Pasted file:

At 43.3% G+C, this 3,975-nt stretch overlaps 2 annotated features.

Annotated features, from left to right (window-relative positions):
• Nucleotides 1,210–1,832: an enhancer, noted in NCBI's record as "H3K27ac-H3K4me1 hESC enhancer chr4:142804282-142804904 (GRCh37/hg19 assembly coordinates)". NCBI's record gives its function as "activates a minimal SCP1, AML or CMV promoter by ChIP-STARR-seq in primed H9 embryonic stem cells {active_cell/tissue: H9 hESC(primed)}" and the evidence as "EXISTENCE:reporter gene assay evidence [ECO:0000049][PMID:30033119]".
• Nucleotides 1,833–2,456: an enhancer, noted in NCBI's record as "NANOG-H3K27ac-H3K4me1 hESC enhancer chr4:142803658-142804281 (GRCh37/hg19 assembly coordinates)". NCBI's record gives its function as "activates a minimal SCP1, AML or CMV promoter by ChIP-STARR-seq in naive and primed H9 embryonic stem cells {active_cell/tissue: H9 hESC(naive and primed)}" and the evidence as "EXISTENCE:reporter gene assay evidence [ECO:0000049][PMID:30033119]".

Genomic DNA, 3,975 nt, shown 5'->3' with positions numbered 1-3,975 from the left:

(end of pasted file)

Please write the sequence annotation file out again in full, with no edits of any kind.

At 43.3% G+C, this 3,975-nt stretch overlaps 2 annotated features.

Annotated features, from left to right (window-relative positions):
• Nucleotides 1,210–1,832: an enhancer, noted in NCBI's record as "H3K27ac-H3K4me1 hESC enhancer chr4:142804282-142804904 (GRCh37/hg19 assembly coordinates)". NCBI's record gives its function as "activates a minimal SCP1, AML or CMV promoter by ChIP-STARR-seq in primed H9 embryonic stem cells {active_cell/tissue: H9 hESC(primed)}" and the evidence as "EXISTENCE:reporter gene assay evidence [ECO:0000049][PMID:30033119]".
• Nucleotides 1,833–2,456: an enhancer, noted in NCBI's record as "NANOG-H3K27ac-H3K4me1 hESC enhancer chr4:142803658-142804281 (GRCh37/hg19 assembly coordinates)". NCBI's record gives its function as "activates a minimal SCP1, AML or CMV promoter by ChIP-STARR-seq in naive and primed H9 embryonic stem cells {active_cell/tissue: H9 hESC(naive and primed)}" and the evidence as "EXISTENCE:reporter gene assay evidence [ECO:0000049][PMID:30033119]".

Genomic DNA, 3,975 nt, shown 5'->3' with positions numbered 1-3,975 from the left: